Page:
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Pediatrics group: Avoid consumption of raw milk products

Tuesday December 17, 2013
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In a new policy statement, the American Academy of Pediatrics advises pregnant women, infants and children to consume only pasteurized milk, cheese and other milk products, and supports a ban on the sale of raw milk in the U.S.

Raw milk and milk products from cows, goats and sheep can transmit life-threatening bacterial infections, yet sales are still legal in at least 30 states, the AAP noted.

The policy statement, “Consumption of Raw or Unpasteurized Milk and Milk Products by Pregnant Women and Children,” published in the January issue of Pediatrics (released online Dec. 16), reviews evidence of the risks of consuming unpasteurized milk and milk products in the U.S., especially among pregnant women, infants and children.

“Given the progress we have made in prevention, there is no reason to risk consuming raw milk in this day and age,” Jatinder Bhatia, MD, FAAP, a co-author of the policy statement, said in a news release. “Consumption of raw milk products is especially risky for pregnant women, infants, immunocompromised individuals and the elderly, and the evidence overwhelmingly establishes the benefits of pasteurization on food safety.”

Efforts to limit the sale of raw milk products have been opposed by people who claim there are health benefits from natural factors in milk that are inactivated by pasteurization. However, the benefits of these natural elements have not been clearly demonstrated in scientific research, according to the AAP. Numerous data show pasteurized milk provides the same nutritional benefits as raw milk, without the risk of deadly infections including Listeria, Campylobacter, Salmonella, Brucella and E. coli.

“Consumption of raw milk or milk products can result in severe and life-threatening illnesses such as miscarriage and stillbirths in pregnant women, and meningitis and blood-borne infections in both young infants and pregnant women,” Yvonne Maldonado, MD, FAAP, the lead author of the policy statement, said in the news release.

“Before pasteurization of milk began in the United States in the 1920s, consumption of raw dairy products accounted for a significant proportion of foodborne illnesses among Americans, and resulted in hundreds of outbreaks of tuberculosis and other serious infections.”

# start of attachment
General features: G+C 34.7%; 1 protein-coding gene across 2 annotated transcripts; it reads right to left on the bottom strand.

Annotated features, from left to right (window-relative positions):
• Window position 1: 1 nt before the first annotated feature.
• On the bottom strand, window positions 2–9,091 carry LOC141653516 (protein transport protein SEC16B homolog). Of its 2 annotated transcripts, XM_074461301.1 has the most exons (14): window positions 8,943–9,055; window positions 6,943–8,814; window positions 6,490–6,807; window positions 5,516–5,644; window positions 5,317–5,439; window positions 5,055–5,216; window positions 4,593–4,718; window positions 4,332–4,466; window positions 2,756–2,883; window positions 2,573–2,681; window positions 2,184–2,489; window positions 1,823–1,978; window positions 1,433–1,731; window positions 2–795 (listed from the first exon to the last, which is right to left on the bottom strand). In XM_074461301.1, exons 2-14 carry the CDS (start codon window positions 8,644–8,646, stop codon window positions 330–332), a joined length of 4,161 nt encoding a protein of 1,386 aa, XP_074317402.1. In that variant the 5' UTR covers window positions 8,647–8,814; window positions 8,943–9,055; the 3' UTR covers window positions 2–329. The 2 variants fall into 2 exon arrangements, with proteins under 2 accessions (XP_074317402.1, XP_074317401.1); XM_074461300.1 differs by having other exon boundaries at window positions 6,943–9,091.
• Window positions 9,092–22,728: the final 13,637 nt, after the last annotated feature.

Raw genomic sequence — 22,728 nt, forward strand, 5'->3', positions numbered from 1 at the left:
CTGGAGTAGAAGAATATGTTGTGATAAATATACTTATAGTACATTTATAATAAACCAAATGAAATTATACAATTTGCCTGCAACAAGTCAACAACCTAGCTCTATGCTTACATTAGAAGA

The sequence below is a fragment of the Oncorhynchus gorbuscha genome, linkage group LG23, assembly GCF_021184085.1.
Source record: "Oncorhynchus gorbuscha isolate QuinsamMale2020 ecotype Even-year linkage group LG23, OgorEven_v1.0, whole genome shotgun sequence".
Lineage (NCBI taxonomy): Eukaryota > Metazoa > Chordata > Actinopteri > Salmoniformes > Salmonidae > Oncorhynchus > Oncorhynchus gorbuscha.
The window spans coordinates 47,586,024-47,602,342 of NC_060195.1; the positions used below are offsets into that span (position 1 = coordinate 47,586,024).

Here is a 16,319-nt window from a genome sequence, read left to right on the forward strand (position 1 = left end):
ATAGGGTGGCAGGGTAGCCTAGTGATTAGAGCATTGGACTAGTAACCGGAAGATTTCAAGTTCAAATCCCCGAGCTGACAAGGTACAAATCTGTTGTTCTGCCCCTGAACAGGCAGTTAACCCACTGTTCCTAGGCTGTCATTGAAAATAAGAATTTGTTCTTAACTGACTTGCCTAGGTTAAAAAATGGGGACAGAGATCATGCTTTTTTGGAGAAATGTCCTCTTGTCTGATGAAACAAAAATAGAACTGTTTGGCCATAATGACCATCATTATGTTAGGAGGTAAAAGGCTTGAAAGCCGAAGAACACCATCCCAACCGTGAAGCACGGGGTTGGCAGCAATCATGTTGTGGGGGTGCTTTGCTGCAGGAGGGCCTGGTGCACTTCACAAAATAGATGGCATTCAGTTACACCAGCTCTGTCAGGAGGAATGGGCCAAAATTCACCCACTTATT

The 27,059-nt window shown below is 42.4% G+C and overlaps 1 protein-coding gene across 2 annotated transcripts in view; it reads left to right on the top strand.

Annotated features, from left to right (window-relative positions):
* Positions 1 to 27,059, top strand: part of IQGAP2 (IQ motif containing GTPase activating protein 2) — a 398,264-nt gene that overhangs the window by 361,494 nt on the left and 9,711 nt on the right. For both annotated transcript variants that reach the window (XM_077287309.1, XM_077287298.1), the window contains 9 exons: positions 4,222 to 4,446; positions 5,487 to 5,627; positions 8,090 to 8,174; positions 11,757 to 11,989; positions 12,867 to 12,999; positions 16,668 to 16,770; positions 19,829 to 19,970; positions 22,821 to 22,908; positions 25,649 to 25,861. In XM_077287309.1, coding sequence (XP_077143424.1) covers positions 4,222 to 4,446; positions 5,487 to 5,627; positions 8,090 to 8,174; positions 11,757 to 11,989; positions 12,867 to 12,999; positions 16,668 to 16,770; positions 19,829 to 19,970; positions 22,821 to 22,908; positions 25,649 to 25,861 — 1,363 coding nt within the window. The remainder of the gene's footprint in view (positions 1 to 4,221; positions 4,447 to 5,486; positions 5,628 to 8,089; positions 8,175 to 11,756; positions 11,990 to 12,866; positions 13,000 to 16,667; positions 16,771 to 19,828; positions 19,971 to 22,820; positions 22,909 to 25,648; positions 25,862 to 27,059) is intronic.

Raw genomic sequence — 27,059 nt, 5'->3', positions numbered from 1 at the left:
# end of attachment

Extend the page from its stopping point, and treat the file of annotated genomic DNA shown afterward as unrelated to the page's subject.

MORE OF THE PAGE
An estimated 1% to 3% of all dairy products consumed in the U.S. are not pasteurized. From 1998 to 2009, consumption of raw milk products in the U.S. resulted in 1,837 illnesses, 195 hospitalizations, 93 illness outbreaks and two deaths. The risks involved with infections from consumption of raw milk particularly are high for pregnant women and their fetuses, as well as for young children, according to the AAP.

“Raw milk poses a significant health risk, since the process of obtaining fresh milk from cows and goats can be fraught with risks of contamination both while milking the animals and during storage,” Mary Glodé, MD, FAAP, a co-author of the policy statement, said in the news release. “Pasteurized milk and milk products are extraordinarily healthy, nutritious and safe for children. We are fortunate to have pasteurized products easily available for our entire population.”

The AAP supports the position of the Food and Drug Administration and other national and international associations in endorsing the consumption of only pasteurized milk and milk products for pregnant women, infants and children. The AAP also endorses a ban on the sale of raw or unpasteurized milk or milk products in the U.S., including certain raw milk cheeses. Pediatricians are encouraged to advocate for more restrictive laws regarding the sale and distribution of raw milk and raw dairy products.

Policy statement: http://pediatrics.aappublications.org/content/early/2013/12/10/peds.2013-3502.abstract


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